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Amelia M.L. Montes studies Chicana and Latina literature and theory, late nineteenth century and contemporary American literatures, and Lesbian, Gay, Bi, Trans literatures. She also writes fiction, non-fiction, and poetry.

In her scholarly work, Montes is interested in narrative contexts that complicate and contradict national, social, and personal identities: how our own complex relationships to power cross ethnic, gender, sexual, and racial borderlines. Hemispheric or transnational studies are terms that describe such explorations. Her geographic focus encompasses North America and Latin America.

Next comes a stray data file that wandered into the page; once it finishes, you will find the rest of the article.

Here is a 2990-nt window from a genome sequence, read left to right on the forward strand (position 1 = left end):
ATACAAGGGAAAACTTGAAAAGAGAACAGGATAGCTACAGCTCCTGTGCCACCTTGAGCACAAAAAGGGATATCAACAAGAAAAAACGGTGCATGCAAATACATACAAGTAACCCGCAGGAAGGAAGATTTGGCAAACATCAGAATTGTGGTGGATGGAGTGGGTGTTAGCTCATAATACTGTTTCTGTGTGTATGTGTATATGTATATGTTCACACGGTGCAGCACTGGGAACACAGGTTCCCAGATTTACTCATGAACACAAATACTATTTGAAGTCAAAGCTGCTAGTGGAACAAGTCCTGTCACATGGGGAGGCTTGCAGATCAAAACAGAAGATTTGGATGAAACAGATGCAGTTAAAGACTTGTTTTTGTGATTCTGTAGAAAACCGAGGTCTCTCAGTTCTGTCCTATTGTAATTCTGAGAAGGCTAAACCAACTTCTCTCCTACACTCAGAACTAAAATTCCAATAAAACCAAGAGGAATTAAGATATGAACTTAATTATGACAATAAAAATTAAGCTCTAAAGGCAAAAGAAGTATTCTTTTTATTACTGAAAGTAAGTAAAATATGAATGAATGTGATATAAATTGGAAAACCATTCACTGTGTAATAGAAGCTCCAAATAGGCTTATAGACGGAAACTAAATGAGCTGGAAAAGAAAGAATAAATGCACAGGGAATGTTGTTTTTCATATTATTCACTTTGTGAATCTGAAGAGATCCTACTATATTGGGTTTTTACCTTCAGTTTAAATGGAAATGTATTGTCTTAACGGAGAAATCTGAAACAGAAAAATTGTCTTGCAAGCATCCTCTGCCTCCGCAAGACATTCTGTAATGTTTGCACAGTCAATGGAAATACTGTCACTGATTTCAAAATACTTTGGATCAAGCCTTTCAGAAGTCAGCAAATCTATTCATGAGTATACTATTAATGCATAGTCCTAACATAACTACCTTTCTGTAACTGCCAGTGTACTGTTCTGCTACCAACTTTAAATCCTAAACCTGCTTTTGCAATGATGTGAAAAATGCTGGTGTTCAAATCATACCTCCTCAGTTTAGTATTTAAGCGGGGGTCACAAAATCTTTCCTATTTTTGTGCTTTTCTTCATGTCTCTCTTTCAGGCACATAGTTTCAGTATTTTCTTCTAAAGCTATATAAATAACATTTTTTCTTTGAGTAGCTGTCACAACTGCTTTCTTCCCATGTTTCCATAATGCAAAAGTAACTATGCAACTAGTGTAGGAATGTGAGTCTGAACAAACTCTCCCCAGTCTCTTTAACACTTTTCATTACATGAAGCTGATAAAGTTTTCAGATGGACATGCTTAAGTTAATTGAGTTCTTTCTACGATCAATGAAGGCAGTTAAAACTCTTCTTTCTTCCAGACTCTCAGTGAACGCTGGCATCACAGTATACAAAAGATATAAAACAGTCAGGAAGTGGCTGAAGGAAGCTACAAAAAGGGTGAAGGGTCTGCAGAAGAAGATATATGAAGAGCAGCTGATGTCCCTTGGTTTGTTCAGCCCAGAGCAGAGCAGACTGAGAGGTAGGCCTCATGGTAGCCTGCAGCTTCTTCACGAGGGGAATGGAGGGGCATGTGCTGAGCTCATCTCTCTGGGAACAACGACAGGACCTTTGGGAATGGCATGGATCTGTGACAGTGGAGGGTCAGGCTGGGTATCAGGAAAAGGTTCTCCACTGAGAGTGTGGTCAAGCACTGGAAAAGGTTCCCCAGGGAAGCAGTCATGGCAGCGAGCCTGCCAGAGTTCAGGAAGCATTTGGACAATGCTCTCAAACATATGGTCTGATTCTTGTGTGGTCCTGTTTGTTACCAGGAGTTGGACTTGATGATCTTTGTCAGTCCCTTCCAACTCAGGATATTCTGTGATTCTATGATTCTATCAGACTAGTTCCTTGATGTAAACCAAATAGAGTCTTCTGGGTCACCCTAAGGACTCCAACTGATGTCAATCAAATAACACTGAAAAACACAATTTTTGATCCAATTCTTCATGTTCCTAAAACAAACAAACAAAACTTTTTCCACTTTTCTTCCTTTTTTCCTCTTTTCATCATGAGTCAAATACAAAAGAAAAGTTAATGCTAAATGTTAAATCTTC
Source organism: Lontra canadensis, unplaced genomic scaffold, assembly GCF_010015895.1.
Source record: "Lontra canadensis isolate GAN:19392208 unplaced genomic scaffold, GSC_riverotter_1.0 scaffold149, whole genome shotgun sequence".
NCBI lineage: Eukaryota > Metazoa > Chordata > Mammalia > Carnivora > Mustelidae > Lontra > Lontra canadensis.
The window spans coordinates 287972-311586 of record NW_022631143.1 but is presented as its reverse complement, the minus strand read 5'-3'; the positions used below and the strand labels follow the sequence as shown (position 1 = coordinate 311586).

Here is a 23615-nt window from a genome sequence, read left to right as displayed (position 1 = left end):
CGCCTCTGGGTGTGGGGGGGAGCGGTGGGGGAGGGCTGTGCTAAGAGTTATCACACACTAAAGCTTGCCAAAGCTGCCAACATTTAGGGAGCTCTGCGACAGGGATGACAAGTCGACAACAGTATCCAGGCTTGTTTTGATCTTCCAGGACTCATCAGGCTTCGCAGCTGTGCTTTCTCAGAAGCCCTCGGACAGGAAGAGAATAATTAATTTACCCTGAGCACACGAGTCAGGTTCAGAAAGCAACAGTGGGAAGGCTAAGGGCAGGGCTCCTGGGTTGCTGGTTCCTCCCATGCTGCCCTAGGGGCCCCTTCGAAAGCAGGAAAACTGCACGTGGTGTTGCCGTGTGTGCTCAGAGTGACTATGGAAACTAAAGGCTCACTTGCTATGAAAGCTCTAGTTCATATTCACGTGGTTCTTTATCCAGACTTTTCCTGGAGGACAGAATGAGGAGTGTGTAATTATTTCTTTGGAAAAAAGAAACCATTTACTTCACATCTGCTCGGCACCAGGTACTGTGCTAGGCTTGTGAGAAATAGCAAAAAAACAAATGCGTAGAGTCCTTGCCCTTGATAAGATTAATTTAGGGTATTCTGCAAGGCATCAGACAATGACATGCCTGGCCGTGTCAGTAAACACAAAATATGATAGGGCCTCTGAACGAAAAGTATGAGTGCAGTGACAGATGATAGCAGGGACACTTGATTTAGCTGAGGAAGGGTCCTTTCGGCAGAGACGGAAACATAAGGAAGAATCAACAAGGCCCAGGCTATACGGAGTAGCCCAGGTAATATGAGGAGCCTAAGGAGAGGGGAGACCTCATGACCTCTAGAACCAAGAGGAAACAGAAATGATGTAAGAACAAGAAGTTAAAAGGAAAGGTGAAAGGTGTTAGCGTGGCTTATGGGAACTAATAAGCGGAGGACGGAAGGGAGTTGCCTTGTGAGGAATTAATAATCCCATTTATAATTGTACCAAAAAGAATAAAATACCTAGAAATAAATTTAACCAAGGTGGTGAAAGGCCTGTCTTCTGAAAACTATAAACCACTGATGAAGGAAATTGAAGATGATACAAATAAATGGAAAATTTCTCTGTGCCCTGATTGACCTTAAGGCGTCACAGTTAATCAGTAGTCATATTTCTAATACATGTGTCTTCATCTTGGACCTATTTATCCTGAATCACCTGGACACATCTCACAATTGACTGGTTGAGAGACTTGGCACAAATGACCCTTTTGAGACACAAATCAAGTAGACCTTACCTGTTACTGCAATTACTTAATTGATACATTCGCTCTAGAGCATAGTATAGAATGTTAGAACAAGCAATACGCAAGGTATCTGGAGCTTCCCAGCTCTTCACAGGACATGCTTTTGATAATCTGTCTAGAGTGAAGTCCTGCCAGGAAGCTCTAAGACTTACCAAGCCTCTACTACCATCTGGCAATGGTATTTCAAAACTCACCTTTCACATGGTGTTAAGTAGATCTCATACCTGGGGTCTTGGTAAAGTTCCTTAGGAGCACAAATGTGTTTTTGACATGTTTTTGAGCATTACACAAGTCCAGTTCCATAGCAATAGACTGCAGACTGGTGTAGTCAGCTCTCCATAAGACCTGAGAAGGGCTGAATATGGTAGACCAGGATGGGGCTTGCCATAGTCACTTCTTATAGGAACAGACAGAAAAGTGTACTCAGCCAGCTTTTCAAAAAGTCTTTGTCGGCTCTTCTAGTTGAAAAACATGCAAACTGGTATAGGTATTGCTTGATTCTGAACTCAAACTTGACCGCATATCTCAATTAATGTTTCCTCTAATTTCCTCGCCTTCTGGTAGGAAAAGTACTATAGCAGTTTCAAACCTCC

Montes' most significant scholarly work to date has focused on the study of nineteenth-century Mexican American writer, María Amparo Ruiz de Burton (1832-1895). She has published several articles in national and international journals and essay collections on Ruiz de Burton. Ruiz de Burton writes from a Mexican American perspective in English. She was aware that her audience was primarily Anglo American. This makes the body of her work a fascinating and complex study. Ruiz de Burton sought to contribute to nineteenth-century public conversations about different kinds of power and she was consciously trying to contribute to the understanding of power she recognized. Equally interesting is how Ruiz de Burton reveals (unwittingly) her own complicity within power relations. Montes posits that Ruiz de Burton's writings mirror our own negotiations of power in the twenty-first century. In all literatures and public discourse, says Montes, we cannot think or imagine ourselves out of being implicated in power.